Zimbabwe will not charge the U.S. dentist who killed Cecil the Lion in July because his legal documentation to hunt had been in order, a cabinet minister said Monday, according to Reuters. The country has abandoned the high-profile case against 55-year-old Walter Palmer.
"We approached the police and then the prosecutor general, and it turned out that Palmer came to Zimbabwe because all the papers were in order," Environment Minister Oppah Muchinguri-Kashiri told reporters, via Reuters. Muchinguri-Kashiri said that because Palmer had the proper legal authority for the hunt, Zimbabwe called off its request for his extradition. Palmer recently returned to his practice in Minnesota. “He is free to come, not for hunting, but as a tourist,” Muchinguri-Kashiri said, according to Bloomberg.
Palmer was the subject of international headlines after the July killing of the 13-year-old lion, who was a favorite among tourists at Hwange National Park. The dentist reportedly paid $50,000 for the hunt. The lion had been wearing a collar as a part of a study for Oxford University. He was first wounded by an arrow, then was tracked for some 40 hours before being killed with a rifle outside of park grounds.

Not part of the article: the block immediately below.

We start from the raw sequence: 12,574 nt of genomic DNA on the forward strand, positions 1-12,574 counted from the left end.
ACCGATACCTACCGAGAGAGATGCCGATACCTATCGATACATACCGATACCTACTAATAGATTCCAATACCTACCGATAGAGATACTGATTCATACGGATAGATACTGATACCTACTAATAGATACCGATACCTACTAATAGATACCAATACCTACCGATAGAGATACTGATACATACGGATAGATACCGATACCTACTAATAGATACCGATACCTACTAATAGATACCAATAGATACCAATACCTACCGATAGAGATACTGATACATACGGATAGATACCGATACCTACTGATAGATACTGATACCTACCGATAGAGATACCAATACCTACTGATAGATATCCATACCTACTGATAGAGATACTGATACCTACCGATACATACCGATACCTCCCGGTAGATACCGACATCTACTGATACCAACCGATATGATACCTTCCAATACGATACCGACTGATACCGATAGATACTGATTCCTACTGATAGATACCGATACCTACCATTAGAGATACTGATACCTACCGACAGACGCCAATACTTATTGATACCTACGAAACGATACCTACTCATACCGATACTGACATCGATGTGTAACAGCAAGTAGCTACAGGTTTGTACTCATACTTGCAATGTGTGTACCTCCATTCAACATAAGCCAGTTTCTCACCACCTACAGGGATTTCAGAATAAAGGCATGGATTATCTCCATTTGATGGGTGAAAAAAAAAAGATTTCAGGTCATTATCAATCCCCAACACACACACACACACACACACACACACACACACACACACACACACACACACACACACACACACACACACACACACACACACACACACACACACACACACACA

Theo Bronkhorst, who led the expedition, moved to have his case thrown out at the end of September, saying the charge was not clear and that there was no chargeable offense.
"If I had known this lion had a name and was important to the country or a study, obviously I wouldn't have taken it," Palmer said in an interview with the Associated Press. "Nobody in our hunting party knew before or after the name of this lion."
Palmer, an avid hunter, was widely criticized on social media, many users expressing outrage at the dentist. He had largely moved out of the public eye as some officials in Zimbabwe called for his extradition. In his interview with AP, Palmer said he believed he acted legally in the hunt.